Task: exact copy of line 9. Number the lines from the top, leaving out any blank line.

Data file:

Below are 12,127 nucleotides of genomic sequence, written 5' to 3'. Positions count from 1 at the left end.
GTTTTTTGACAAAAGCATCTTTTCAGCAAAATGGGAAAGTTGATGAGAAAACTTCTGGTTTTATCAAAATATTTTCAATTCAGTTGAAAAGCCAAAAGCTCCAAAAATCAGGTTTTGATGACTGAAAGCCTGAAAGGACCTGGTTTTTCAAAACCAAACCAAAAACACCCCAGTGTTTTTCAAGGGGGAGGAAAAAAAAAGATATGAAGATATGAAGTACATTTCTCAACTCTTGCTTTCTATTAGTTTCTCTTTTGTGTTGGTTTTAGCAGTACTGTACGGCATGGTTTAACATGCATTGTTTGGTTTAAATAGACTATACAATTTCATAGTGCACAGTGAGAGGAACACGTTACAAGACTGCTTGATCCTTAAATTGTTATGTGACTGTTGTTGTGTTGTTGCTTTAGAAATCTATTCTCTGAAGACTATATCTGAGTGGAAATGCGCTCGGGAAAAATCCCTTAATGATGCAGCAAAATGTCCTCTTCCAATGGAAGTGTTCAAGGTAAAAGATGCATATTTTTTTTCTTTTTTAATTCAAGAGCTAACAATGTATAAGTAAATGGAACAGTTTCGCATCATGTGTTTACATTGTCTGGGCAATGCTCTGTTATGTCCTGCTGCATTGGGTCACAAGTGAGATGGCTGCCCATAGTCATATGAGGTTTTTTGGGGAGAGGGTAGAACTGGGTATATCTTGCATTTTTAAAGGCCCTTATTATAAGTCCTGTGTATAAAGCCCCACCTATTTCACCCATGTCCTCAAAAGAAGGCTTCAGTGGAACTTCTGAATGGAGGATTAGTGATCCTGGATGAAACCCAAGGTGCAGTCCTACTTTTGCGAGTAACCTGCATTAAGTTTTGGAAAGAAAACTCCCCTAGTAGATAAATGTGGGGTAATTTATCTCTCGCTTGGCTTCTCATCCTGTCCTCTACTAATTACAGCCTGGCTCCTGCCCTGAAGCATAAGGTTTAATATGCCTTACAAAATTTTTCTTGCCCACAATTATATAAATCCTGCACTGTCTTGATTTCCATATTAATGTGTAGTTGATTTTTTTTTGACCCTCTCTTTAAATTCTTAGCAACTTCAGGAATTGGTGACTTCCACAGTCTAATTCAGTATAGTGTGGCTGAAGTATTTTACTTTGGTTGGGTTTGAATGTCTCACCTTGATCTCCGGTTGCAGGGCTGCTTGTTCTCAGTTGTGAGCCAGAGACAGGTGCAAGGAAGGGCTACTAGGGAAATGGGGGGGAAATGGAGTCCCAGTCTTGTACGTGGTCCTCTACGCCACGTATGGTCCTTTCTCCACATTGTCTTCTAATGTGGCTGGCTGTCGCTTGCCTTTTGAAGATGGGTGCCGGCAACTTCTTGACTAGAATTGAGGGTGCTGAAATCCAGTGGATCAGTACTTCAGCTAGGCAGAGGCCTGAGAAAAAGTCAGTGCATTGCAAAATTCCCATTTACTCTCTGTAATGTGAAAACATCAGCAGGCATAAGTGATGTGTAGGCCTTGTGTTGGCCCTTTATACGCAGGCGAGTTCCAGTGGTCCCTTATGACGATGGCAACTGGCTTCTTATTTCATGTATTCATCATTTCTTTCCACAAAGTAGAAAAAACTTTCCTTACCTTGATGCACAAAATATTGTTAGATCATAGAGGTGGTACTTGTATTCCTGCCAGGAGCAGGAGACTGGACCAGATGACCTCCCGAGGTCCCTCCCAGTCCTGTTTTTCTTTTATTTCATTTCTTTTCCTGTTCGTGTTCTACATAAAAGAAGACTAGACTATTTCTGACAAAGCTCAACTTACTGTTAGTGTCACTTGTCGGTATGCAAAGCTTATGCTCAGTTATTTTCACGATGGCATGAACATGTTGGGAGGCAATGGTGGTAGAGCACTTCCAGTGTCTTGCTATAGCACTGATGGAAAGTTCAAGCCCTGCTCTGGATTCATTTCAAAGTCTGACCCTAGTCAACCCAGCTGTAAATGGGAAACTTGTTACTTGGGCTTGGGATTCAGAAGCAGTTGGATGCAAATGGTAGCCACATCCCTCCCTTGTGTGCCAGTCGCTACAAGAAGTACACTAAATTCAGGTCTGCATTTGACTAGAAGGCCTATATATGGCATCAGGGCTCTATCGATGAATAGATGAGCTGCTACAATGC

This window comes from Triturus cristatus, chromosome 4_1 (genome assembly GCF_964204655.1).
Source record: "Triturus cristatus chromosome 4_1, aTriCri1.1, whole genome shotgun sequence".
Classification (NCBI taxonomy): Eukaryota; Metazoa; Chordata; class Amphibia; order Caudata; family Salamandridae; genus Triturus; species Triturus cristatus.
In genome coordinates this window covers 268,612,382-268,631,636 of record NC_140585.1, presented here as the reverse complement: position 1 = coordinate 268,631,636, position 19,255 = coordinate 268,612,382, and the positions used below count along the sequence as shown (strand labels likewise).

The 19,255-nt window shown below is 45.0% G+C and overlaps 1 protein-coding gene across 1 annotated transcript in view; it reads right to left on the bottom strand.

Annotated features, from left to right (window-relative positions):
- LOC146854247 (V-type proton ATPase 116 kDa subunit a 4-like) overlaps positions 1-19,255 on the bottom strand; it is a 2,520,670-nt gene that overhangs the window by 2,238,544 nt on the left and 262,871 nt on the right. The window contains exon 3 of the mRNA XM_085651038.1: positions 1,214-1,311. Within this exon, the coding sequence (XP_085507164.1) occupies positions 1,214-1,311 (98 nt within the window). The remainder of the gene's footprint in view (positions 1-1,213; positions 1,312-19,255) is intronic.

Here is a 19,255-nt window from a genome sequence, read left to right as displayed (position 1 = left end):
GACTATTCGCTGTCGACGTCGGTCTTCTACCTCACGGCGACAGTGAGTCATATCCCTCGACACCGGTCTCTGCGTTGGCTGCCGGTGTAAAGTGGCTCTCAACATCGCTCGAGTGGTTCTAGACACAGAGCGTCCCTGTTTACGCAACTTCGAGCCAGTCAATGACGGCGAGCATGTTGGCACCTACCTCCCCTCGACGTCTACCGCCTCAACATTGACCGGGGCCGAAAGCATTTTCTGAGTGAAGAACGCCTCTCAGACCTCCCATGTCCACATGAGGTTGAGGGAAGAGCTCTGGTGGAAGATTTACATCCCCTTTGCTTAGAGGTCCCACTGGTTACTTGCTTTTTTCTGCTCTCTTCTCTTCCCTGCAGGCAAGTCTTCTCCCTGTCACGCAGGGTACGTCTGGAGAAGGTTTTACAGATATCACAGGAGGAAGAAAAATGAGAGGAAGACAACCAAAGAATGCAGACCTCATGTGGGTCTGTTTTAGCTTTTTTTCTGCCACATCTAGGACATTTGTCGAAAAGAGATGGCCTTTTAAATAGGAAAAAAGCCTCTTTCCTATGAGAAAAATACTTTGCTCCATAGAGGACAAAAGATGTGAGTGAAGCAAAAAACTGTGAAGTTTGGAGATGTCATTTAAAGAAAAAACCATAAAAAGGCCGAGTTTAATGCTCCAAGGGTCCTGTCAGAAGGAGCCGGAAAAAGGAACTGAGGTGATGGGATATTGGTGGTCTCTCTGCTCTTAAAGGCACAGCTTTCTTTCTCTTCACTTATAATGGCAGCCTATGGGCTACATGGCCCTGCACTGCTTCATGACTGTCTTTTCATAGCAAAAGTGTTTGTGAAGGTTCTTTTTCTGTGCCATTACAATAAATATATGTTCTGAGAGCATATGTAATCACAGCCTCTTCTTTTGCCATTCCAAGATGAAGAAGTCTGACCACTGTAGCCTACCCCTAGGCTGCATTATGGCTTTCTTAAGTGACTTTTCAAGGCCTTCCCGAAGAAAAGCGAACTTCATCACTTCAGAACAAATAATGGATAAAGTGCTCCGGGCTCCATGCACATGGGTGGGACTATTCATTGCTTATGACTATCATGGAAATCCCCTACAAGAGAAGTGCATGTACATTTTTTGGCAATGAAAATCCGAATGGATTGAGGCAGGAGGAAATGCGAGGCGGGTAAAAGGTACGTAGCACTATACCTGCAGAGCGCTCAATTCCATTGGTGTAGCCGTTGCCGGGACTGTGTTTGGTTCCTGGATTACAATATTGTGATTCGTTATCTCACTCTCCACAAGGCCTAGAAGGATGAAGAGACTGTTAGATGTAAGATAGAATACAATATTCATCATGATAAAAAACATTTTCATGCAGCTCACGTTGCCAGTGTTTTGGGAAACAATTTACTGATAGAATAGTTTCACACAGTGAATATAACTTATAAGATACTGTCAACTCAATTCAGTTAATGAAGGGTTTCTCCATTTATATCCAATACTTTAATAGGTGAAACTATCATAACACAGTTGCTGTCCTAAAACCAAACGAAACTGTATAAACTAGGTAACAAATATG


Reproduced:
- LOC146854247 (V-type proton ATPase 116 kDa subunit a 4-like) overlaps positions 1-19,255 on the bottom strand; it is a 2,520,670-nt gene that overhangs the window by 2,238,544 nt on the left and 262,871 nt on the right. The window contains exon 3 of the mRNA XM_085651038.1: positions 1,214-1,311. Within this exon, the coding sequence (XP_085507164.1) occupies positions 1,214-1,311 (98 nt within the window). The remainder of the gene's footprint in view (positions 1-1,213; positions 1,312-19,255) is intronic.